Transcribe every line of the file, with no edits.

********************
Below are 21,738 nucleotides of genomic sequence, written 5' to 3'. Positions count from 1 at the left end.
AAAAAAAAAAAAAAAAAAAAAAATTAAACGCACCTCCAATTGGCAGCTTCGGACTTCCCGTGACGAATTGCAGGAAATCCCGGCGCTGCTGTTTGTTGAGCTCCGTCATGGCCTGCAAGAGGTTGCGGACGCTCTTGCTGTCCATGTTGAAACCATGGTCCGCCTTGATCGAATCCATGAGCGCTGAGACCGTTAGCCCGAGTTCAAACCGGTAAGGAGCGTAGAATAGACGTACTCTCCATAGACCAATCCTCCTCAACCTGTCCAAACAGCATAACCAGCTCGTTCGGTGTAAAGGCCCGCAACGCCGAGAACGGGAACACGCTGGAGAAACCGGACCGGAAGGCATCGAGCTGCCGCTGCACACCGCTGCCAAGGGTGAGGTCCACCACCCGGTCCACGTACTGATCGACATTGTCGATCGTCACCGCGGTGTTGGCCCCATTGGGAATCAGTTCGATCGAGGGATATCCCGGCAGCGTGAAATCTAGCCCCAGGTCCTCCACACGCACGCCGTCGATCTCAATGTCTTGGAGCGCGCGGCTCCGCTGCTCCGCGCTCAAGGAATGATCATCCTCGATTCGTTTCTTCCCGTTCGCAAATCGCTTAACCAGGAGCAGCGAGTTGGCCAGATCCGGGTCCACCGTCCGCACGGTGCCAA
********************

Below are 21,738 nucleotides of genomic sequence, written 5' to 3'. Positions count from 1 at the left end.
AAAAAAAAAAAAAAAAAAAAAAATTAAACGCACCTCCAATTGGCAGCTTCGGACTTCCCGTGACGAATTGCAGGAAATCCCGGCGCTGCTGTTTGTTGAGCTCCGTCATGGCCTGCAAGAGGTTGCGGACGCTCTTGCTGTCCATGTTGAAACCATGGTCCGCCTTGATCGAATCCATGAGCGCTGAGACCGTTAGCCCGAGTTCAAACCGGTAAGGAGCGTAGAATAGACGTACTCTCCATAGACCAATCCTCCTCAACCTGTCCAAACAGCATAACCAGCTCGTTCGGTGTAAAGGCCCGCAACGCCGAGAACGGGAACACGCTGGAGAAACCGGACCGGAAGGCATCGAGCTGCCGCTGCACACCGCTGCCAAGGGTGAGGTCCACCACCCGGTCCACGTACTGATCGACATTGTCGATCGTCACCGCGGTGTTGGCCCCATTGGGAATCAGTTCGATCGAGGGATATCCCGGCAGCGTGAAATCTAGCCCCAGGTCCTCCACACGCACGCCGTCGATCTCAATGTCTTGGAGCGCGCGGCTCCGCTGCTCCGCGCTCAAGGAATGATCATCCTCGATTCGTTTCTTCCCGTTCGCAAATCGCTTAACCAGGAGCAGCGAGTTGGCCAGATCCGGGTCCACCGTCCGCACGGTGCCAA